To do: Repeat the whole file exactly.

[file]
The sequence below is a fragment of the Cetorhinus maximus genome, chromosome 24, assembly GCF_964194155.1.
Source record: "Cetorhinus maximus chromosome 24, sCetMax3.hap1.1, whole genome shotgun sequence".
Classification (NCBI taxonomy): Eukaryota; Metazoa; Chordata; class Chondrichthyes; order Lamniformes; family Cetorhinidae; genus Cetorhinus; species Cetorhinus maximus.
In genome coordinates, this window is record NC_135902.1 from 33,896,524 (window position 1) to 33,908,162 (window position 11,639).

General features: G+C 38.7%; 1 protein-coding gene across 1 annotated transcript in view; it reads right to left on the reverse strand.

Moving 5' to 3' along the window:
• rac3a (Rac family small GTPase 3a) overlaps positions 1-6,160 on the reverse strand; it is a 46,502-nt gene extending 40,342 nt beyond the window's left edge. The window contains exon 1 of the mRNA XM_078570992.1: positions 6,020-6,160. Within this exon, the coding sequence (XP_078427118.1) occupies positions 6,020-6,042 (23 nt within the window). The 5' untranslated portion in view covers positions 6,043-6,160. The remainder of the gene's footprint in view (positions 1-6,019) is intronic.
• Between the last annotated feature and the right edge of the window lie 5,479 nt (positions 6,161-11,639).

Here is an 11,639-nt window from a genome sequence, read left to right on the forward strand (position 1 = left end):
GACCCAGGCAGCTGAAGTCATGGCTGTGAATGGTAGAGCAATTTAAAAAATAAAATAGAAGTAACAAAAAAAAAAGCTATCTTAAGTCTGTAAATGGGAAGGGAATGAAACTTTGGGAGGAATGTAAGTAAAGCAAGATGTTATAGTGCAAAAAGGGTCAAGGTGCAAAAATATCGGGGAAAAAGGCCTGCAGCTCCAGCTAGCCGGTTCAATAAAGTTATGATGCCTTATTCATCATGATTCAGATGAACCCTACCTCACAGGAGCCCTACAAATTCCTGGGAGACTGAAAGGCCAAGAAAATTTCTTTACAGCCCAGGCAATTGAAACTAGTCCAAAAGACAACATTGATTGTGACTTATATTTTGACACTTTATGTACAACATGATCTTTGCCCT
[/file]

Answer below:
The sequence below is a fragment of the Cetorhinus maximus genome, chromosome 24, assembly GCF_964194155.1.
Source record: "Cetorhinus maximus chromosome 24, sCetMax3.hap1.1, whole genome shotgun sequence".
Classification (NCBI taxonomy): Eukaryota; Metazoa; Chordata; class Chondrichthyes; order Lamniformes; family Cetorhinidae; genus Cetorhinus; species Cetorhinus maximus.
In genome coordinates, this window is record NC_135902.1 from 33,896,524 (window position 1) to 33,908,162 (window position 11,639).

General features: G+C 38.7%; 1 protein-coding gene across 1 annotated transcript in view; it reads right to left on the reverse strand.

Moving 5' to 3' along the window:
• rac3a (Rac family small GTPase 3a) overlaps positions 1-6,160 on the reverse strand; it is a 46,502-nt gene extending 40,342 nt beyond the window's left edge. The window contains exon 1 of the mRNA XM_078570992.1: positions 6,020-6,160. Within this exon, the coding sequence (XP_078427118.1) occupies positions 6,020-6,042 (23 nt within the window). The 5' untranslated portion in view covers positions 6,043-6,160. The remainder of the gene's footprint in view (positions 1-6,019) is intronic.
• Between the last annotated feature and the right edge of the window lie 5,479 nt (positions 6,161-11,639).

Here is an 11,639-nt window from a genome sequence, read left to right on the forward strand (position 1 = left end):
GACCCAGGCAGCTGAAGTCATGGCTGTGAATGGTAGAGCAATTTAAAAAATAAAATAGAAGTAACAAAAAAAAAAGCTATCTTAAGTCTGTAAATGGGAAGGGAATGAAACTTTGGGAGGAATGTAAGTAAAGCAAGATGTTATAGTGCAAAAAGGGTCAAGGTGCAAAAATATCGGGGAAAAAGGCCTGCAGCTCCAGCTAGCCGGTTCAATAAAGTTATGATGCCTTATTCATCATGATTCAGATGAACCCTACCTCACAGGAGCCCTACAAATTCCTGGGAGACTGAAAGGCCAAGAAAATTTCTTTACAGCCCAGGCAATTGAAACTAGTCCAAAAGACAACATTGATTGTGACTTATATTTTGACACTTTATGTACAACATGATCTTTGCCCT